The impact of Hurricanes Harvey and Irma is devastating, with some experts estimating that the storms caused between $150 billion and $200 billion in damage to Texas and Florida.
And while recovery and rebuilding efforts are underway, businesses with operations and/or employees in areas affected by Hurricanes Harvey and Irma face a host of practical, legal and other HR compliance concerns.
One very real, pressing concern for employers affected by these storms was how they were going to pay employees, especially if they are unable to get to the office due to flooding or other structural damage.
Employers that are unable to process or fund payments in accordance with applicable state/local laws as a result of the storm should inform employees in writing and as soon as possible that the organization is experiencing problems processing wage payments, as well as when they can expect to receive payment. especially in the immediate wake of the storm. Employers that will experience delays in processing payroll for employees located in states other than those directly affected by Hurricane Harvey or Hurricane Irma should also be mindful of the laws governing wage payments in those states.
A great way to make sure your business’ ability to pay your employees isn’t disrupted during a hurricane or other disaster is to outsource your HR and payroll processing to a professional employer organization like G&A Partners.
Employee classification (i.e. exempt vs. non-exempt) under the Fair Labor Standards Act (FLSA) is critical to determining which employees must be paid when a business’ operations close due to weather.
According to the FLSA, non-exempt employees must only be paid for the time they work. In regards to Hurricane Harvey, this means that employers do not need to compensate non-exempt workers who are not working because of the storm. According to an article from labor law firm Littler, “it does not matter whether the absence is based on the employer’s decision to close a worksite or the employee’s decision to stay home (or evacuate).”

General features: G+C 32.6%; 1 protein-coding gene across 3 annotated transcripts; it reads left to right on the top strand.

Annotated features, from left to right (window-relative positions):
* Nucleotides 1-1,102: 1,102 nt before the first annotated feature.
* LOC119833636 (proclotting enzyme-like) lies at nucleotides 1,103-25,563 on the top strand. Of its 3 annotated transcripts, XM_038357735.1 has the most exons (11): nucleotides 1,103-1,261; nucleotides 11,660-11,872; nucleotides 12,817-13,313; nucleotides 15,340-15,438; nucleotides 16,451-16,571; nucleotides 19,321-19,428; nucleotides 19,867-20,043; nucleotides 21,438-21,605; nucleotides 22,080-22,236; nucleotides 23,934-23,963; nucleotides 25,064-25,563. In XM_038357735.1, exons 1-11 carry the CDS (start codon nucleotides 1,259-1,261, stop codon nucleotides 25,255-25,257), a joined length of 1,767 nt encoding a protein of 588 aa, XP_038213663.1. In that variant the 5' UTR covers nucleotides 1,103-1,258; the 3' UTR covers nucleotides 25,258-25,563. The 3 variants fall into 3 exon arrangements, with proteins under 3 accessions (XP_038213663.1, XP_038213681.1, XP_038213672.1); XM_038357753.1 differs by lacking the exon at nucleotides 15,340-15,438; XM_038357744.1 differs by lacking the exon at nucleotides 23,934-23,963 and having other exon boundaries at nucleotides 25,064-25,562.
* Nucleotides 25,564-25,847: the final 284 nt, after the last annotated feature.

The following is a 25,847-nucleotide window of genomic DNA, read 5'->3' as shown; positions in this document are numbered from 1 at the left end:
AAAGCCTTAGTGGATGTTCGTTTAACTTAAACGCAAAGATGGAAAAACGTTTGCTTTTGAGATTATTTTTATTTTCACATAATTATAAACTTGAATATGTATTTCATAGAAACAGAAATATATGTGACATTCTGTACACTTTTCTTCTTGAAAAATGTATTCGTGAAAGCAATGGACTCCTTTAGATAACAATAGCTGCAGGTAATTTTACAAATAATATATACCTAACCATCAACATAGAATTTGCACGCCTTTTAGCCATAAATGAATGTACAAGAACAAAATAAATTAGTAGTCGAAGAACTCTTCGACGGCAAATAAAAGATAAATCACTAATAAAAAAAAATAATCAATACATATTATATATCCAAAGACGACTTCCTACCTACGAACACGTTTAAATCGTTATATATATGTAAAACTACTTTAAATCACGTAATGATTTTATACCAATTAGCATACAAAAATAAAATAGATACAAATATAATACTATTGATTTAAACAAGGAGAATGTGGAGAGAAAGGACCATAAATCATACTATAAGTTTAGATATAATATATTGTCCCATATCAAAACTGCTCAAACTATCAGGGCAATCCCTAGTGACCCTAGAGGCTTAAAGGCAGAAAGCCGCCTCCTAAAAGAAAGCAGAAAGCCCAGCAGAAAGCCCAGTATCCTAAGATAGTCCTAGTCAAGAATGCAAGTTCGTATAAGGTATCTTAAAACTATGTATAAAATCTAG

There may, however, be exceptions to this general rule for non-exempt employees who are on-call, as well as those on “waiting time” during a weather event. According to the U.S Department of Labor’s (DOL) Wage and Hour Division (WHD), “[a]n employee who is required to remain on call on the employer’s premises is working while ‘on call.’ An employee who is required to remain on call at home, or who is allowed to leave a message where he/she can be reached, is not working (in most cases) while on call. Additional constraints on the employee’s freedom could require this time to be compensated. ” Waiting time is a bit less rigidly defined, although the WHD does distinguish that compensable waiting time is time during which an employee is “engaged to wait”, not time an employee spends “waiting to be engaged.”
The rules for exempt employees are quite different. According to the WHD, “an exempt employee must receive the full salary for any week in which the employee performs any work, regardless of the number of days or hours worked,” with a few exceptions for permissible deductions.
Littler’s article on the subject goes on to say that, “barring any state law or overly restrictive company policy to the contrary, exempt employees may be required to use accrued leave or vacation time (in full or partial days) for their absences.” It is quick to point out, however, that this is not likely to be a popular decision, as well as that if an exempt employee doesn’t earn or have any available leave time he or she is still entitled to their full guaranteed salary even if the employer decides to close the worksite due to weather.